I walked into the Discovery Room at the CMSEC and heard a female voice over the Magellan's speakers. The rumors were true and I needed proof. I yanked open the control room door and snapped the photo above. Andrew was overly relaxed while Abram struggled with 2nd chair. Jacque sat in the hot seat with a mic in one hand and her phone in the other.
"Just checking on my Star Trek vocab," Jacque explained, noticing my eyes were focused on the phone in her hand.
"You seem pretty relaxed compared to Connor," I observed. Jacque shrugged her shoulders and leaned back in the chair. "I'm not bothered," she pointed to Abram. "Abram on the other hand..."
I noticed two of our Farpoint Cadets were sitting on either side of Abram - helping him get through the mission. They both had their hands on the multiple 2nd chair keyboards.
Abram was wearing his unhappy face. "What do I get to do?" Abram whined.
"Here," Jace answered. "I'll let you push this button here."
Abram pushed a key on the keyboard with his index finger. He smiled (as pictured above) when he saw a "W" appeared in the 'Scan Answer' box on the monitor. "Good boy Abram," Jace said using his rusty little kid's voice. " YOU did that. You're awesome. You're the best.... Give me five."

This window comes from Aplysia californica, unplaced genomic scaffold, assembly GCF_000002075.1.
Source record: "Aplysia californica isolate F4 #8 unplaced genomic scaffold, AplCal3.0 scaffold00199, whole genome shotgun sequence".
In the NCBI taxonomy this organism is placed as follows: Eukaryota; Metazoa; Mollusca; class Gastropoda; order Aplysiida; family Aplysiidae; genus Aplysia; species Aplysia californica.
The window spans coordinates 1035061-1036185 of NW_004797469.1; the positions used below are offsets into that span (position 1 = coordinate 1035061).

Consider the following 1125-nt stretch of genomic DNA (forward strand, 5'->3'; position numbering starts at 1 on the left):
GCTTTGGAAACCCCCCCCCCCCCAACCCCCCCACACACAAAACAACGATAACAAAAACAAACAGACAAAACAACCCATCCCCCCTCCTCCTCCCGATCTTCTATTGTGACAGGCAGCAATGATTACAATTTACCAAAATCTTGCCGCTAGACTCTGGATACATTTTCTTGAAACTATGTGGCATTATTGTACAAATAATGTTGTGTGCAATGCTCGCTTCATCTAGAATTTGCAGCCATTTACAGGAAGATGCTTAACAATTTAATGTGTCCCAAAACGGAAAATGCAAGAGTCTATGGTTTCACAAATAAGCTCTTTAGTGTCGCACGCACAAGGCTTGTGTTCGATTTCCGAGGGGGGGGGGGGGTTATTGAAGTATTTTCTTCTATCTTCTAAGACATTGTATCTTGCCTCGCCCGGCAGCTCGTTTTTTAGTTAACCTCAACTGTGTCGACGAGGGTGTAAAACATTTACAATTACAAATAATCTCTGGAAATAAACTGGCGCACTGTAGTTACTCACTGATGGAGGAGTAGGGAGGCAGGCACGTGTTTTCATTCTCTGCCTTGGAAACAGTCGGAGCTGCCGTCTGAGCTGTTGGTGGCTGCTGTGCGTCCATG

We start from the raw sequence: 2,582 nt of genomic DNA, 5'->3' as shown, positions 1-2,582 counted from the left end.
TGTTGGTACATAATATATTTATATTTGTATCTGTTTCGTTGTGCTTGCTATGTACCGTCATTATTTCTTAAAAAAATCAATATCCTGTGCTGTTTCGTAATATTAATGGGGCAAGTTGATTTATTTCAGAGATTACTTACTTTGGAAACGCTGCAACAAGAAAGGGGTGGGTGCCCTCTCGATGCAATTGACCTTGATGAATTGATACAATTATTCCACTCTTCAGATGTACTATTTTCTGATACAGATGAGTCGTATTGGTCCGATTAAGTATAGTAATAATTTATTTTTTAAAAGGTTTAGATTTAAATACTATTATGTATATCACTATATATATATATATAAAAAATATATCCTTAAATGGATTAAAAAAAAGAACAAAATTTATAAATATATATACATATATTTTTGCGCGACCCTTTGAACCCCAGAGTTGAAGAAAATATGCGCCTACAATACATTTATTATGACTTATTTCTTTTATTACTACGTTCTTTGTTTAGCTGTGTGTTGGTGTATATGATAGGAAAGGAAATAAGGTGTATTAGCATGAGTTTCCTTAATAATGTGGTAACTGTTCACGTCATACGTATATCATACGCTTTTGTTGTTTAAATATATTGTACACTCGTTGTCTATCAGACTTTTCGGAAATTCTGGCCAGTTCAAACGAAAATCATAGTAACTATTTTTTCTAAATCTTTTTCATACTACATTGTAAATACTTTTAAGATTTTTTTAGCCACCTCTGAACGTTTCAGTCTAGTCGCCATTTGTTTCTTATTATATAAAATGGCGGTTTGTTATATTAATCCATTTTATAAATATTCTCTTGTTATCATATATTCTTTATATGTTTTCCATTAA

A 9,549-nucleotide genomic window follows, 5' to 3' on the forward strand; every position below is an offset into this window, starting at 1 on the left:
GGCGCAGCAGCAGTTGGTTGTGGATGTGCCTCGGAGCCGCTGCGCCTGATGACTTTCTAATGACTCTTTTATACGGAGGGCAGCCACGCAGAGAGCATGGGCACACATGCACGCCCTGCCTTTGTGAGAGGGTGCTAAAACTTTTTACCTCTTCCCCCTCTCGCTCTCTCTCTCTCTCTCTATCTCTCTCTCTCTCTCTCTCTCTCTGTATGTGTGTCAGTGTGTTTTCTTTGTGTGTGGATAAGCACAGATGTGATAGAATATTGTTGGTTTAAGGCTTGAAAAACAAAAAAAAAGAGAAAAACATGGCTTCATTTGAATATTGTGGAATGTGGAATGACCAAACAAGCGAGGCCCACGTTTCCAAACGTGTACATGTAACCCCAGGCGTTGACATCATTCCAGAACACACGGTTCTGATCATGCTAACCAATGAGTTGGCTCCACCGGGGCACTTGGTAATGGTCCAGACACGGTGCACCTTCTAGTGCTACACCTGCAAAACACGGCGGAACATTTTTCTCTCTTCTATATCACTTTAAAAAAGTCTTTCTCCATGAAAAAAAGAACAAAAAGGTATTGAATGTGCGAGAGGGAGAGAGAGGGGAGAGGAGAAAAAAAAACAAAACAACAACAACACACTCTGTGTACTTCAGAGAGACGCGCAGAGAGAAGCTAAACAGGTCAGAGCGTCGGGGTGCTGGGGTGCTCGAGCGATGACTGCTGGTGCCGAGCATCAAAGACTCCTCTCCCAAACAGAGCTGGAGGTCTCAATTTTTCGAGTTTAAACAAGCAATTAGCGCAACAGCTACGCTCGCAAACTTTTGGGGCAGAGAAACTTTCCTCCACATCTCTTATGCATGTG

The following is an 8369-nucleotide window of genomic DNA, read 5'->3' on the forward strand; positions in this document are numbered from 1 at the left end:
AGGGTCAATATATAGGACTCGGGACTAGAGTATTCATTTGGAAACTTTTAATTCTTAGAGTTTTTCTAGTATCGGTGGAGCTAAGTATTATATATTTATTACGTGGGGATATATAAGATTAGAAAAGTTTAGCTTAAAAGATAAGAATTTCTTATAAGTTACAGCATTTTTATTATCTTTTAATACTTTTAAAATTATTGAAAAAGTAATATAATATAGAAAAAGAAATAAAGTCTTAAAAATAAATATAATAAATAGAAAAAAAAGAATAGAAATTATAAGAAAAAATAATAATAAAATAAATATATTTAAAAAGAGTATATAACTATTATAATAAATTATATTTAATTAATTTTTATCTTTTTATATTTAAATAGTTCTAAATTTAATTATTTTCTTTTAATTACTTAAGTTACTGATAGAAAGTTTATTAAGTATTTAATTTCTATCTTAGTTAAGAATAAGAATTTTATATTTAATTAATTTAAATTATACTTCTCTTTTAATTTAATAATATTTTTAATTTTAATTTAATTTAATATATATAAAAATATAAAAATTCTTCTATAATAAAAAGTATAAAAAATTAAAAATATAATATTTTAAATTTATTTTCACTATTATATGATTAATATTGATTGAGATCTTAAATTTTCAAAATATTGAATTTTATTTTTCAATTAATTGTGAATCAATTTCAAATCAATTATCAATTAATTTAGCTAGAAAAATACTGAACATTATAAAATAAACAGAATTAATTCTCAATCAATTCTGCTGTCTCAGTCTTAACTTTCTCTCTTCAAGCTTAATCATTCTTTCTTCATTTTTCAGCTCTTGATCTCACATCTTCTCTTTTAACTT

"My 'W'," Abram chanted as their palms met overhead. Jace looked at Jacque. Jacque responded with a smile and a thumbs up. Jace replied with the same. "We're going to make a supervisor out of you yet and give that mean old Andrew a run for his money."
"Andrew IS mean," Abram replied.
I've no choice but to report Megan Warner and the rest of the CMSEC staff to the PC monitors for violating the principle of separation of church and state. A questionable wrist band was found on the second chair's monitor.
"Don't look at me." Jacque seemed as surprised as I was. "I don't know how it got in here."
"We'll see what the PC monitors have to say about this," I replied while snapping the photo (can you tell its was a slow news afternoon?)
Andrew overseeing the Discovery Room obstacle course.
There's something about a phaser that draws a Farpoint Cadet to it like a fly to stink. You see Michael staring at the phaser. Aiden is watching me. Andrew told them both to leave the phaser on the table. You can see from Michael's appearance that he was having none of it. That phaser was calling his name. He had to have it, despite any warning to the contrary from Supervisor Andrew.